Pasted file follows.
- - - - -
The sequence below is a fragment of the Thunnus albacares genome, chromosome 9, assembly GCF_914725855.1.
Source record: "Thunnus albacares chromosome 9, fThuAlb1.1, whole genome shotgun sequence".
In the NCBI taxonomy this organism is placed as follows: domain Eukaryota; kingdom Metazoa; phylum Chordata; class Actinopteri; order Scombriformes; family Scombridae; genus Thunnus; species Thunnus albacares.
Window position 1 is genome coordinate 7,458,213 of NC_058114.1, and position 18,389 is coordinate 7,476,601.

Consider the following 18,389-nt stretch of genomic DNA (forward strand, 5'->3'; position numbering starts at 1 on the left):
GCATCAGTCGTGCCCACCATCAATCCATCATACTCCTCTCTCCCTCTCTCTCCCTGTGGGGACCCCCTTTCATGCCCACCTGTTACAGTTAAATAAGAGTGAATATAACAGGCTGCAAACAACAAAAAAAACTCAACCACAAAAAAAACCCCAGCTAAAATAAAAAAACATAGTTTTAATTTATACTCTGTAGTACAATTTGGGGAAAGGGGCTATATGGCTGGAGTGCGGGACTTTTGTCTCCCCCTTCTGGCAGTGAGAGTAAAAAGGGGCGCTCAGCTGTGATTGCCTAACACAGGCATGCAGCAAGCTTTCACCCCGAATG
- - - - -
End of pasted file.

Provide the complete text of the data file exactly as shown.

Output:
The sequence below is a fragment of the Thunnus albacares genome, chromosome 9, assembly GCF_914725855.1.
Source record: "Thunnus albacares chromosome 9, fThuAlb1.1, whole genome shotgun sequence".
In the NCBI taxonomy this organism is placed as follows: domain Eukaryota; kingdom Metazoa; phylum Chordata; class Actinopteri; order Scombriformes; family Scombridae; genus Thunnus; species Thunnus albacares.
Window position 1 is genome coordinate 7,458,213 of NC_058114.1, and position 18,389 is coordinate 7,476,601.

Consider the following 18,389-nt stretch of genomic DNA (forward strand, 5'->3'; position numbering starts at 1 on the left):
GCATCAGTCGTGCCCACCATCAATCCATCATACTCCTCTCTCCCTCTCTCTCCCTGTGGGGACCCCCTTTCATGCCCACCTGTTACAGTTAAATAAGAGTGAATATAACAGGCTGCAAACAACAAAAAAAACTCAACCACAAAAAAAACCCCAGCTAAAATAAAAAAACATAGTTTTAATTTATACTCTGTAGTACAATTTGGGGAAAGGGGCTATATGGCTGGAGTGCGGGACTTTTGTCTCCCCCTTCTGGCAGTGAGAGTAAAAAGGGGCGCTCAGCTGTGATTGCCTAACACAGGCATGCAGCAAGCTTTCACCCCGAATG